I like this. And what’s more, I can tell the difference. I can feel it in my body, right in the pit of my stomach. When I am moving toward fear, when I am letting fear be my primary motivation, I feel: tense; stressed; and paralyzed. I feel, in short, absolutely awful.

When I am moving toward love, on the other hand, I feel an expansive sense of hope, I feel open and curious, and I feel supported by the world. It seems that everything goes my way, even when it doesn’t go the way I expect. read more

Going with the Flow

HappinessLifeUncategorized

I am often afraid to let myself be happy, because I think that I will simply stop being a productive member of society and I will lounge around eating peeled grapes and sipping piña coladas. This is actually very unlikely, given my temperament. I LOVE to work, when I can get out of my own way and stop stressing and worrying. Which brings me to my next point, which has to do with the concept of “ecstasy.”

The word “ecstasy” comes from the Greek ekstasis, which means to stand outside of. To me, the etymology of “ecstasy” is telling, because it emphasizes the fact that ecstatic states take us out of ourselves. Another way to interpret this is that we can jumpstart the process of becoming happier by standing outside of ourselves, by getting out of our own way. This resonates with my own experience, in that I find I am happiest when I am immersed in an activity that takes me away from everyday consciousness, when I give myself permission to pursue a beloved task wholeheartedly and with complete focus. This state is what renowned researcher Mihaly Csikszentmihalyi calls flow. (You can watch his TED talk on “flow” here.) read more

Letting Go

HappinessLifeUncategorized

I know I’ve mentioned her before, but Danielle LaPorte is one of my favorite contemporary  thinkers and innovators, and I want to share with you her most recent “Burning Question” which is this:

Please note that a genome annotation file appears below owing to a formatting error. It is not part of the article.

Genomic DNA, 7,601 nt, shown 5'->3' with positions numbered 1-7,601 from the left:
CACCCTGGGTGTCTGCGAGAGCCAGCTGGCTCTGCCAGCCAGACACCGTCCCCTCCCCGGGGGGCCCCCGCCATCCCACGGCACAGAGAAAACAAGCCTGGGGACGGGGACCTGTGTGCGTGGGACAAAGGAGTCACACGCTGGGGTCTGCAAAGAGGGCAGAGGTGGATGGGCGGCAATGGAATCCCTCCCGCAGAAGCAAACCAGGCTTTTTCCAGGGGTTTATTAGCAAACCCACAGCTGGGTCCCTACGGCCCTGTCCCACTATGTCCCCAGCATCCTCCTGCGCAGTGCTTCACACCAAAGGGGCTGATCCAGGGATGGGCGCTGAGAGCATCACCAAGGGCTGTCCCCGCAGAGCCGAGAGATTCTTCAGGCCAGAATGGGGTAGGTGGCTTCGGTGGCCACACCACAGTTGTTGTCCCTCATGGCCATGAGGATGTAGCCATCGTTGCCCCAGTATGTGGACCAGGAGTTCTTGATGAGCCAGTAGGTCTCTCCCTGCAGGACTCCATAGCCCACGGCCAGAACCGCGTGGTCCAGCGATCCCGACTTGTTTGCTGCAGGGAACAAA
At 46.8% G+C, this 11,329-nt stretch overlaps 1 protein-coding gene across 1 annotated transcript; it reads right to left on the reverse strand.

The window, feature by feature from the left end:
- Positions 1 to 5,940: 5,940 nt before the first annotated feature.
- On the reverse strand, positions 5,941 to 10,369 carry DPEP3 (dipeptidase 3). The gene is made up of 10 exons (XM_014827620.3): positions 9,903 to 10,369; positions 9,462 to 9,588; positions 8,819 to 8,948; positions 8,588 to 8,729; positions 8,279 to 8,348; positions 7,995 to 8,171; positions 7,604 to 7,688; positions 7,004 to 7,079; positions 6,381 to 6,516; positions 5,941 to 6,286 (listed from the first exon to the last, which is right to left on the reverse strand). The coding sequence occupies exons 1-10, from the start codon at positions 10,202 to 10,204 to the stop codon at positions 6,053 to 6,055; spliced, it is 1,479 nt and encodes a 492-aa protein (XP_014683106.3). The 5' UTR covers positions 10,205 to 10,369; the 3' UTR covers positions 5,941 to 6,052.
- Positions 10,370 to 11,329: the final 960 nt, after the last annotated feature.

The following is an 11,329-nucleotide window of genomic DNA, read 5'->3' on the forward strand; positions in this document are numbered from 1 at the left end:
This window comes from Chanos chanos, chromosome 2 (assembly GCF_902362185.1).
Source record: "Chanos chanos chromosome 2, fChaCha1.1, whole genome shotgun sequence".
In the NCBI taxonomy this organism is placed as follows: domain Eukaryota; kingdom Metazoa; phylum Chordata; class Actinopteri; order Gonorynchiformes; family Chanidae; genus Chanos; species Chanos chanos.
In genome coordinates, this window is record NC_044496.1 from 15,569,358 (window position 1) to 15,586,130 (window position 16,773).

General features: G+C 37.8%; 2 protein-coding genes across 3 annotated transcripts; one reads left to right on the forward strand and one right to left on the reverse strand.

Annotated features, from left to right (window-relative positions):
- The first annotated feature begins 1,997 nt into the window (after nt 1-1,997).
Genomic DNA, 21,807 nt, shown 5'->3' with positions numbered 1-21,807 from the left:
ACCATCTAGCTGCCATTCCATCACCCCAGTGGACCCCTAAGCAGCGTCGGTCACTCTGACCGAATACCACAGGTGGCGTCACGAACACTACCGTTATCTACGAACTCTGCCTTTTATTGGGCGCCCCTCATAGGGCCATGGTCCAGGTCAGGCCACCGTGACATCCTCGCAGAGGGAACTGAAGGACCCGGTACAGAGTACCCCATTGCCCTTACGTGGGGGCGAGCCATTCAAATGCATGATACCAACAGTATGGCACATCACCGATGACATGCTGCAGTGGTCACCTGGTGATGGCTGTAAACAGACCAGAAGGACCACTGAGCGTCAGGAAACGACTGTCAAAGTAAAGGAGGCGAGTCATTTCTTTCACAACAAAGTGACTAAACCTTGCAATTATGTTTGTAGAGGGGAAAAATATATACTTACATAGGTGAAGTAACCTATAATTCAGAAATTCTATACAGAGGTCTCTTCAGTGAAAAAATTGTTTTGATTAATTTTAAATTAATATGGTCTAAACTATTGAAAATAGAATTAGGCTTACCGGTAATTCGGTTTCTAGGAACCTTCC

What would you be more of if you let go of the past?

And what a question it is. So much of what I do today is in reference to, or in apology for, or in reaction to, what happened to me yesterday. Or the day before. Or five years ago. And it just doesn’t make sense. Now, don’t get me wrong: healing makes sense. Acknowledging and addressing the past in a proactive way makes sense. But mulling, ruminating and blaming doesn’t make sense. In fact, it just gets in the way of living this moment authentically and fully. read more

Further Thoughts on Happiness

HappinessMay 2012

Today, I woke up feeling happy. It was one of those rare mornings when I leapt out of bed when my alarm went off, eager to start the day. I took the bus to the co-working space where I’ve been writing, and the bus was so packed that I was squeezed up to the very front, facing the front windshield. Instead of feeling grouchy about being stuffed into an overfull bus, I found myself enjoying the view of the city down Market Street: the whole of downtown San Francisco was spread out before me, with the ivory-white splotch of the Ferry Building marking the terminus of Market Street far off in the distance. I stood at the front of the bus, gripping the yellow handrail as though it were the helm of a great ship with its bow cutting through stiff ocean waves. I even thought of the famous scene in Titanic, where Jack and Rose stand at the helm of the ship and pretend to fly, (although I certainly hope that the bus avoided any and all icebergs en route to the Caltrain Station.) read more

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Happiness

HappinessMay 2012

I have heard that, in order to be truly happy, one must live in the moment. But what does it mean to live in the moment? I hear that phrase everywhere, it seems. Zen masters say it. Friends and family say it. (Even sentimental fleas say it?)

Here’s the thing: I get it. I mean, intellectually, I understand that life is short and that all we have is a fleeting string of moments that pass us by, all in a flash. But what do I do with that knowledge? Most of my attempts have involved focusing on whatever is happening at that particular moment with laser-like attention until I start to feel sort of dizzy. Frankly, I have not found nirvana in this way. I have not managed to find the key to happiness, mine or anyone else’s. Nor have I really managed to do anything beyond giving myself a mild headache. read more